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Francis v. Goodwin

United States District Court, E.D. Louisiana

June 20, 2017

KENNETH FRANCIS
v.
JERRY GOODWIN, WARDEN

         SECTION “R” (3)

          ORDER AND REASONS

          SARAH S. VANCE UNITED STATES DISTRICT JUDGE.

         Petitioner Kenneth Francis moves the Court to permit him to proceed in forma pauperis on appeal.[1] Because Francis's arguments lack good faith, the Court DENIES petitioner's motion.

         I. BACKGROUND

         Francis is a state prisoner currently incarcerated at David Wade Correctional Center in Homer, Louisiana.[2] In 1989, Francis was found guilty by a jury and sentenced to 35 years for armed robbery, 30 years for aggravated battery, and 35 years for attempted first degree murder, with all sentences to be served concurrently.[3] The State of Louisiana filed a “multiple bill” under Louisiana's Habitual Offender Law.[4] The trial court found Francis to be a multiple offender and sentenced him to 33 years, to be served without benefit of parole, probation or suspension of sentence.[5]

         On April 6, 2016, Francis filed a petition for a writ of habeas corpus.[6]Francis presented this petition as a challenge to the execution of his sentence under 28 U.S.C. § 2241 because he was denied “good time” credit.[7] Under La. Stat. Ann. § 15:571.3(C)(1), an inmate sentenced as a habitual offender is not eligible for good time. The Court found that Francis's challenge to the execution of his sentence is predicated on a challenge to the validity of his underlying habitual offender sentence and thus must be brought under 28 U.S.C. § 2254 instead of § 2241.[8]

         The Court construed the application as a § 2254 petition and referred the matter to Magistrate Judge Daniel E. Knowles for a Report and Recommendation.[9] Magistrate Judge Knowles determined that the petition is a second or successive petition and that Francis had not obtained authorization from the United States Court of Appeals for the Fifth Circuit as required by § 2244(b)(3).[10] Magistrate Judge Knowles thus recommended that the petition be dismissed without prejudice for lack of subject matter jurisdiction.[11] On May 11, 2017, the Court approved the Magistrate Judge's Report and Recommendation and adopted it as its opinion.[12] Francis filed a notice of appeal[13] and now moves to proceed with his appeal in forma pauperis.[14]

         II. LEGAL STANDARD

         A claimant may proceed with an appeal in forma pauperis if he meets three requirements. First, the claimant must submit “an affidavit that includes a statement . . . that [he] is unable to pay such fees or give security therefor.” 28 U.S.C. § 1915(a)(1). Based on this information, the district court must determine whether the costs of appeal would cause an undue financial hardship. See Prows v. Kastner, 842 F.2d 138, 140 (5th Cir. 1998). Second, the claimant must provide the court with an affidavit that “states the issues that the party intends to present on appeal.” Fed. R. App. P. 24(a)(1)(C); accord 28 U.S.C. § 1915(a)(1) (“Such affidavit shall state the nature of the . . . appeal and affiant's belief that the person is entitled to redress.”). Third, the claimant's appeal must be “taken in good faith.” 28 U.S.C. § 1915(a)(3); Fed. R. App. P. 24(a)(4)(B). “Good faith is demonstrated when a party seeks appellate review of any issue ‘not frivolous.'” Howard v. King, 707 F.2d 215, 220 (5th Cir. 1983) (citing Coppedge v. United States, 369 U.S. 438, 445 (1962)). Good faith “does not require that probable success be shown, ” but rather “is limited to whether the appeal involves legal points arguable on their merits (and therefore not frivolous).” United States v. Arroyo-Jurado, 477 F.App'x 150, 151 (5th Cir. 2012). “A complaint is frivolous if it lacks an arguable basis either in law or in fact.” Kingery v. Hale, 73 F.App'x 755, 755 (5th Cir. 2003).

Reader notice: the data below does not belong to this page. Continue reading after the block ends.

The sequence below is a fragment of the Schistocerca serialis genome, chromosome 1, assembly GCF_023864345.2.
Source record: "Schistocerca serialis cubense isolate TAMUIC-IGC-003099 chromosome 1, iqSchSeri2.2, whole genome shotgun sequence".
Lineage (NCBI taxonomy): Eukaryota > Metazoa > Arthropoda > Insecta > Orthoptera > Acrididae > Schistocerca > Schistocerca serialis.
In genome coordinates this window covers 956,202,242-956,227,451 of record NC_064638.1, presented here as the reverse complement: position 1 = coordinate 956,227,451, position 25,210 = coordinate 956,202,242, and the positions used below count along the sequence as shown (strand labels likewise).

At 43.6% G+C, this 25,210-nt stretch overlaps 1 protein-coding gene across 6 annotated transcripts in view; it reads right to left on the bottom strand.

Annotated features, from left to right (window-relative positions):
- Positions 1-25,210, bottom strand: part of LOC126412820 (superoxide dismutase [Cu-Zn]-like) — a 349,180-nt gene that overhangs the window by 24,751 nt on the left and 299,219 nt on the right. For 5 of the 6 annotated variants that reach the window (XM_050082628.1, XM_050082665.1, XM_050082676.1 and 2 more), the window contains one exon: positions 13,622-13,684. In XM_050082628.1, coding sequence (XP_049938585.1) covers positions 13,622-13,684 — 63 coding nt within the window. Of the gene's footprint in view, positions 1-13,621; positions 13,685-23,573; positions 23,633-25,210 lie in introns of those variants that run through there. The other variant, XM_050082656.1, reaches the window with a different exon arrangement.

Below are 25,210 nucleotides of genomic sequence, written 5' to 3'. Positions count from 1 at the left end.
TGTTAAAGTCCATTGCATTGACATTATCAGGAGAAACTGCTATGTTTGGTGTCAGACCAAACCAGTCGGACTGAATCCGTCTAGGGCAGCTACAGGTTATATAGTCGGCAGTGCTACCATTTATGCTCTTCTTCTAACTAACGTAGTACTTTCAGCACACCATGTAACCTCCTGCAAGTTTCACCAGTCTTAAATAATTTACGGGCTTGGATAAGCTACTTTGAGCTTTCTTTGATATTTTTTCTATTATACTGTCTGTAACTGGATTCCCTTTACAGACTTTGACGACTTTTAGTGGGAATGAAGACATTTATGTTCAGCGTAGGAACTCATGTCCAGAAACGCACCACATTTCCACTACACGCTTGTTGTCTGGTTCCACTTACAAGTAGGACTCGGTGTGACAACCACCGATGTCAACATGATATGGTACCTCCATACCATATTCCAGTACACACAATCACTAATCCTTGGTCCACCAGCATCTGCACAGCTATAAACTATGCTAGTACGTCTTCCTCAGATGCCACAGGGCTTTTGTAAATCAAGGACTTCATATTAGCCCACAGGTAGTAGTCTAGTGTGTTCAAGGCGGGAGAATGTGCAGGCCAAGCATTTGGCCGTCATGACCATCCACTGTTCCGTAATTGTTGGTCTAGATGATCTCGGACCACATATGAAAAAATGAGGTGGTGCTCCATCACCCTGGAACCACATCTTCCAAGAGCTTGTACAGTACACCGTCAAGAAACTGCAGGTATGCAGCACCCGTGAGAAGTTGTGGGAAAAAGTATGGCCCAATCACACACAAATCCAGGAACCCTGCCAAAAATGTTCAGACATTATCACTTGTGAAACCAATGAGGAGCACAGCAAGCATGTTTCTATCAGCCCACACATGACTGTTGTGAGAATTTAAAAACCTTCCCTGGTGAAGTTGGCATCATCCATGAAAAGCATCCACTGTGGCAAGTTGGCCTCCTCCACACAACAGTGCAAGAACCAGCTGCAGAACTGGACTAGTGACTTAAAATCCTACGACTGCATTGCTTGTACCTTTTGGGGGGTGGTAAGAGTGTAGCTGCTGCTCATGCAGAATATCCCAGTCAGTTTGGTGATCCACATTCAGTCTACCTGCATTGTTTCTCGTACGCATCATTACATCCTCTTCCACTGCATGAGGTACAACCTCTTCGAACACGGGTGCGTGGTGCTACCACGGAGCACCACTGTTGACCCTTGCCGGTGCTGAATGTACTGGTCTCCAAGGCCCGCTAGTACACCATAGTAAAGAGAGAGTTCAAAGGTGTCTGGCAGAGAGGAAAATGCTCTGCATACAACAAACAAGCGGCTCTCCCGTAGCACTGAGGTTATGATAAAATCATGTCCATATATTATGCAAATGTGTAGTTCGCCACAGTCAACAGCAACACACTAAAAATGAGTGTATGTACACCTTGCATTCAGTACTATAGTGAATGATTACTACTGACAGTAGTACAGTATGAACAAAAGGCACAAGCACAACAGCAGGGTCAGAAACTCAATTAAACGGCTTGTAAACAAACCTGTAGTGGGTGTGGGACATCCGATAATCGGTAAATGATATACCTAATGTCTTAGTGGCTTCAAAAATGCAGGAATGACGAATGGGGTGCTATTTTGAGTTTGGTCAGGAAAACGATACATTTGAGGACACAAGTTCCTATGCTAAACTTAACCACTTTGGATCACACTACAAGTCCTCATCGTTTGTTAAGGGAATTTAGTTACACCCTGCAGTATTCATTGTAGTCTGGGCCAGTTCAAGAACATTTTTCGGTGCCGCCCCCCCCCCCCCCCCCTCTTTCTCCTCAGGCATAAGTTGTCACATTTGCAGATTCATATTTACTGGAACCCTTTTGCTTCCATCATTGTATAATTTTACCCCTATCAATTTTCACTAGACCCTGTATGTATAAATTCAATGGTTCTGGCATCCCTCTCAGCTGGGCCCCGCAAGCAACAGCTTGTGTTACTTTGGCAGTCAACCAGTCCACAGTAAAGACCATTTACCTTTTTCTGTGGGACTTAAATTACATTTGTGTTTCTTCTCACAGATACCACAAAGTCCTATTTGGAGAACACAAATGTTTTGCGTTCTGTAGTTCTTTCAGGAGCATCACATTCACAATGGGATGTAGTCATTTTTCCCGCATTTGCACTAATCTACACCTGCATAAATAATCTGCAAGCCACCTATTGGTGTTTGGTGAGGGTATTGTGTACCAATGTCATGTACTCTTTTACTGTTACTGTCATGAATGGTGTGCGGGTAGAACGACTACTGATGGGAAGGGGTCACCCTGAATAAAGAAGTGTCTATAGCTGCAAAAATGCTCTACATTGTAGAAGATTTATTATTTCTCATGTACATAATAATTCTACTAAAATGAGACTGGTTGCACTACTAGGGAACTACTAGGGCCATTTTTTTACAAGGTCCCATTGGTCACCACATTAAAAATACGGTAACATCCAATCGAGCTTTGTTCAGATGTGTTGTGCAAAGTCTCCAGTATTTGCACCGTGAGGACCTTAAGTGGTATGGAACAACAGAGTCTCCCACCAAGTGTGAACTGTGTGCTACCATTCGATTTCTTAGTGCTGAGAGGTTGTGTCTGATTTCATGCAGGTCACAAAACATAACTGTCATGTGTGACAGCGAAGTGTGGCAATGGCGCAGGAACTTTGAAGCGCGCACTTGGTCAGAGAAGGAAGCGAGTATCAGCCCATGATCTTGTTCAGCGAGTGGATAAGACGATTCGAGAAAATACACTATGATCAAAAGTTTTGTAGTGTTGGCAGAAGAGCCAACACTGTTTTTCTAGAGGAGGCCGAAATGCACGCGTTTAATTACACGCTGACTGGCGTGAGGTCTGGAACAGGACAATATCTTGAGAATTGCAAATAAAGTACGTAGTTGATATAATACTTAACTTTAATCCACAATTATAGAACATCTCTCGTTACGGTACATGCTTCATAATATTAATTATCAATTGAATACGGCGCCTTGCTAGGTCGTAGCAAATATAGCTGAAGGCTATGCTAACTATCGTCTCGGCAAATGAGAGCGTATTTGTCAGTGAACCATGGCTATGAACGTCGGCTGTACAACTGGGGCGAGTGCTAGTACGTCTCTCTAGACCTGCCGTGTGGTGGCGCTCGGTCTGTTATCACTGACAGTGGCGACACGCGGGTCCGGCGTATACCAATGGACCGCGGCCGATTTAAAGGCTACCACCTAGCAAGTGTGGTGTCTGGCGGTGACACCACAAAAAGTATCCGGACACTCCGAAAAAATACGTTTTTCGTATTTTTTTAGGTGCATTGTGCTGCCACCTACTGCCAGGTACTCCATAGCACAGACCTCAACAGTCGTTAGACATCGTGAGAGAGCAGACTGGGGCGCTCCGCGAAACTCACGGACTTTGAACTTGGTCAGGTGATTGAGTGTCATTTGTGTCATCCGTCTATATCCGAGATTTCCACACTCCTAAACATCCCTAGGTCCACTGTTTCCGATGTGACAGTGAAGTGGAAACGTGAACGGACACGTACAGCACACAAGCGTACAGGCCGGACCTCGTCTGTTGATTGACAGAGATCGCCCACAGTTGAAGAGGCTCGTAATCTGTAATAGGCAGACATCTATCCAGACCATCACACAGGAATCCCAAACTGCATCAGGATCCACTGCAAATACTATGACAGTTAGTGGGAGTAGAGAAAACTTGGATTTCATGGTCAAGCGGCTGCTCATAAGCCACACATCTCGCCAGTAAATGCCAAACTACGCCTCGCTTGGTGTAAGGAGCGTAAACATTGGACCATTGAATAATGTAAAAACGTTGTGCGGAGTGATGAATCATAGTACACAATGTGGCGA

III. DISCUSSION

         Francis' motion to proceed in forma pauperis suggests that he is unable to pay fees related to his appeal. The motion and supporting documentation indicates that Francis's current inmate account balance is $0.00 and that he has no other assets.[15]

         Francis's motion must nevertheless be denied because the arguments he intends to raise on appeal do not have an arguable basis either in law or in fact and are therefore frivolous. In his notice of appeal, Francis does not challenge the Magistrate Judge's determination that his petition is second or successive.[16] He argues instead that his petition was improperly construed as a § 2254 petition.

         Francis contends that his petition for habeas corpus relief should be considered under 28 U.S.C. § 2241 rather than § 2254 because he challenges the denial of good time and alleges that the Department of Corrections is arbitrarily denying him good time credits.[17] Disputes as to good time are properly brought under § 2241 if they challenge the “manner in which a sentence is carried out or the prison authorities' determination of its duration.” Pack v. Yusuff, 218 F.3d 448, 451 (5th Cir. 2000); see also Gibbs v. Cain, No. 12-3004, 2013 WL 3490909, at *2 (E.D. La. July 10, 2013) (claim that the Department of Public Safety and Corrections exceeded its authority in denying good time should be brought under § 2241).

         Yet Francis is ineligible for good time credit because of his habitual offender sentence, not the manner in which his sentence is being carried out by the Department of Corrections. See La. Stat. Ann. § 15:571.3(C)(1). As the Court previously determined, Francis's challenge to the validity of his habitual offender sentence must be brought under § 2254.[18] Because Francis's petition is second ...


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